The Sept S&P500 Future, ESU15, mirrored the volatility of SPX last week, but interestingly, it found support all week at the 200MA at ~2035. In contrast SPX broke below the 200MA at 2055, closing below 2050 on Wed before recovering later in the week. Currently ESU15 is at 2070, about 2% above the 200MA, and was showing positive momentum at the end of the week. The 200MA should provide good support with a market downturn, but I am prepared for a trip to 2000 should we get a blow-up in Europe. ESU15 needs to get back above 2090 to ensure the past couple of weeks weakness is ended. Fingers crossed.
As has been the pattern for past couple of months, RUT fared relatively better with the bout of volatility than SPX. While it fell out of its upward channel on Monday, it only fell to ~1228 at its lowest on Wed. By Friday it has recovered to close above channel support at 1252. This is encouraging strength in the index as it managed to stay above 1220. It's still a fair way off the 200MA at 1205. I continue to expect RUT to be a relatively safe bet for credit spreads over the next few weeks, but I would not look at short spreads above 1200. I have kept my put spreads well below this, aided by increased RVX, which has pumped up premiums nicely.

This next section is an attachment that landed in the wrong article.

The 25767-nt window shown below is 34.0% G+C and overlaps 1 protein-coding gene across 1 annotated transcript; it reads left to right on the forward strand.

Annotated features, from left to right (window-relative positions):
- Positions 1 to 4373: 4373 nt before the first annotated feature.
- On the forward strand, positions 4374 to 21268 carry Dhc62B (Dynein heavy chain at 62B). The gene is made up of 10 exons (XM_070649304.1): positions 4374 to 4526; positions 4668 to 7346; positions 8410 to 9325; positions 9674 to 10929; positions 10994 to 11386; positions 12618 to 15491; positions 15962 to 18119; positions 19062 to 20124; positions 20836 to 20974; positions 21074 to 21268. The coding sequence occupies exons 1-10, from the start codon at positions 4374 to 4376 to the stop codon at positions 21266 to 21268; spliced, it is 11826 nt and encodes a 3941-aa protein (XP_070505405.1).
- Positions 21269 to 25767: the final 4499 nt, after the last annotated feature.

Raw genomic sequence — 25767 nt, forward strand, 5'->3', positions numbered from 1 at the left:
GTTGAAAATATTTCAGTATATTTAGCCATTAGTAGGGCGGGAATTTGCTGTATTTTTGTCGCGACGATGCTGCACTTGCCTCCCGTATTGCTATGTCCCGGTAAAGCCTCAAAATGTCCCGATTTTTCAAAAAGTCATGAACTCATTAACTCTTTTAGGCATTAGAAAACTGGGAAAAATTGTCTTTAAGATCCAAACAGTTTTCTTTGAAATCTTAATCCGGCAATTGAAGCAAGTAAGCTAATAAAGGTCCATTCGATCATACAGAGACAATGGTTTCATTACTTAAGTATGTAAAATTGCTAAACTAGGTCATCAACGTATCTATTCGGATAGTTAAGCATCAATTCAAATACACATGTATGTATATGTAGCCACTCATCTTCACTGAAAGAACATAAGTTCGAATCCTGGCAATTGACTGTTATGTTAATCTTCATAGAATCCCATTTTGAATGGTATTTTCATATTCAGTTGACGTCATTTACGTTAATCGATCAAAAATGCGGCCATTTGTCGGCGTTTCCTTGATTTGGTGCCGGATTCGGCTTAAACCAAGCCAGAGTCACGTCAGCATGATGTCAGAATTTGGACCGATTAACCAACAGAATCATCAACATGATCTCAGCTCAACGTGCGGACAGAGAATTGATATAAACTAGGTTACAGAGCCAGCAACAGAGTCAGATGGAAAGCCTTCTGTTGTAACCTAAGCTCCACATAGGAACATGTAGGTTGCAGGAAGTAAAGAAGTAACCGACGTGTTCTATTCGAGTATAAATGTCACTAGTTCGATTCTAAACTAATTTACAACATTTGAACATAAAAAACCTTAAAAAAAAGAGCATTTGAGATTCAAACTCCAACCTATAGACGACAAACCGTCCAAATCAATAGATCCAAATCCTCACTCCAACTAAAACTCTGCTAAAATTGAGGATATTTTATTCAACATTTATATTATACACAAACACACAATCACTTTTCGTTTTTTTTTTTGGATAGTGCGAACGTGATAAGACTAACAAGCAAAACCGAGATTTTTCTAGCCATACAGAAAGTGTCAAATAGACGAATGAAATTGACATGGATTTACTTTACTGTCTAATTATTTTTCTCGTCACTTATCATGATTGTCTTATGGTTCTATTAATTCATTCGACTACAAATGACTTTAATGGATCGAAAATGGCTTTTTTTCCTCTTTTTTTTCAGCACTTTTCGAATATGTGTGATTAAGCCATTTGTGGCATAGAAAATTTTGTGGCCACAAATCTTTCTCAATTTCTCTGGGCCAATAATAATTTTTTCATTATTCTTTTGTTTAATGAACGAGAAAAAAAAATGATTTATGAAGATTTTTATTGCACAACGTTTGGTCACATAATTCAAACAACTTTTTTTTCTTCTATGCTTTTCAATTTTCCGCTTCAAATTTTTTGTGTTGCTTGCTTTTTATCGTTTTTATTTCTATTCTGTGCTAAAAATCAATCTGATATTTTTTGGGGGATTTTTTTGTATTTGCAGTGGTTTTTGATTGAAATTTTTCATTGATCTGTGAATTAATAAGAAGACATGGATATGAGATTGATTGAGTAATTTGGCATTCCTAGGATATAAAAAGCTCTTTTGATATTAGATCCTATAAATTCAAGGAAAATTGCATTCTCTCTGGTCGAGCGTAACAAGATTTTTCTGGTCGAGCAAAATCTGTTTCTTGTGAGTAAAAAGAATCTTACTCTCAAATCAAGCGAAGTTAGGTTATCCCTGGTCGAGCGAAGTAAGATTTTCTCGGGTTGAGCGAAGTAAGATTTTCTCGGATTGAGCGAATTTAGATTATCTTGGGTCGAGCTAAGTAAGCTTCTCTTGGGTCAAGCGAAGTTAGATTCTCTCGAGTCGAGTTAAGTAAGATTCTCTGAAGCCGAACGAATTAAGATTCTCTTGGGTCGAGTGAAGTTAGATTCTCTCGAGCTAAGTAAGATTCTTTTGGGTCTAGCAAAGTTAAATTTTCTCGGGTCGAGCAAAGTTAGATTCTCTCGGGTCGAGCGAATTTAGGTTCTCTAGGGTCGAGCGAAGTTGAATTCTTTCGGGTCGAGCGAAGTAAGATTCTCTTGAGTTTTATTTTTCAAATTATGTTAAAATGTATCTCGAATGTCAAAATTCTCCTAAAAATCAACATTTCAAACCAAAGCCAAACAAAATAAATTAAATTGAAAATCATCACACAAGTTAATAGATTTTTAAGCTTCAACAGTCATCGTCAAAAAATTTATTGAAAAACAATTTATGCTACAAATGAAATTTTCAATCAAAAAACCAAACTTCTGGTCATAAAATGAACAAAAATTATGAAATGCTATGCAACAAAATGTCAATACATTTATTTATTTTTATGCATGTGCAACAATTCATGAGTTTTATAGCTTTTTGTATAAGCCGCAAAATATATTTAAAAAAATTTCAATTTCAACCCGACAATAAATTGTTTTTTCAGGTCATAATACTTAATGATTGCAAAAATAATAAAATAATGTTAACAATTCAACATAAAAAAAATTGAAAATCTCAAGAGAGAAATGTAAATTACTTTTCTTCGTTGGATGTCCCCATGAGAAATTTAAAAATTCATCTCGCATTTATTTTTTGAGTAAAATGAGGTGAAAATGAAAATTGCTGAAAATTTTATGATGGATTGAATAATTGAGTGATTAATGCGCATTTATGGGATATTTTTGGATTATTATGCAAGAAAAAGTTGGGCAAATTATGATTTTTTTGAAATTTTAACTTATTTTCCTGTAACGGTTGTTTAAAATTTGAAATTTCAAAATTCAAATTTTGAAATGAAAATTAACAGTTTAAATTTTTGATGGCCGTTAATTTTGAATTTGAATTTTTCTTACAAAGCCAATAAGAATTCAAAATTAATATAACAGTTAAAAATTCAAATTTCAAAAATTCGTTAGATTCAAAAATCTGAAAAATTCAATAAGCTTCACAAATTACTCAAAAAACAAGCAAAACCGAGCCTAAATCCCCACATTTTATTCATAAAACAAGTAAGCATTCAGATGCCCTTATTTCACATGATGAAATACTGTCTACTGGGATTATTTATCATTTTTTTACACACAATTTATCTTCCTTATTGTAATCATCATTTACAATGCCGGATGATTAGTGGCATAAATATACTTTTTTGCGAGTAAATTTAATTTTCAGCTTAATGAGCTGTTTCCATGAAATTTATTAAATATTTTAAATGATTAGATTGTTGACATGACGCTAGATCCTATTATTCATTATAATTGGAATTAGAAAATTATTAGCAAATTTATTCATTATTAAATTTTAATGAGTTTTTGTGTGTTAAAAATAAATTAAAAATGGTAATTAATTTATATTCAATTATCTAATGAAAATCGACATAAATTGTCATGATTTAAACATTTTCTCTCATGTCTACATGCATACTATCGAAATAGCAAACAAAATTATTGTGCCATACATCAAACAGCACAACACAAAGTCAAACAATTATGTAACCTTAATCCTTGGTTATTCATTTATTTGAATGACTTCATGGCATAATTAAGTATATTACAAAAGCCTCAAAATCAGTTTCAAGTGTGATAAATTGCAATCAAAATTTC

I was surprised by AAPL this week. It had managed to handle the recent bout of volatility, until this week that is. My thought last week was that 125 support was quite solid, and that proved correct until Wed. when it dropped to 122.5. Thursday was worse as it sank down to 120, and even looked like it might go find the 200MA (118), which it has not been anywhere near for a year. I have had confidence in AAPL all year, and with the my short strike set at 122, I thought I was going to be taken to the cleaners. It had not occurred to me to link AAPL with the China market turmoil, but it appears that plenty of analysts had made a link and were recommending investors get out. I still can't figure that as a rational call since the indications are that AAPL is perhaps heading for another great quarter; they appear to have wiped the floor with Samsung in China and everywhere else, and reports are initial production orders for the next generation phone are quite eye popping at > 80M. Moreover, AAPL's revenue exposure to China appears to be only ~16% or so. Another case of analysts spooking investors unnecessarily by going off half-cocked. Still, I am now nervice from the service, and my next set of spreads will be as far below 122 as I can manage until AAPL gets the earnings message out and the macro picture stabilizes.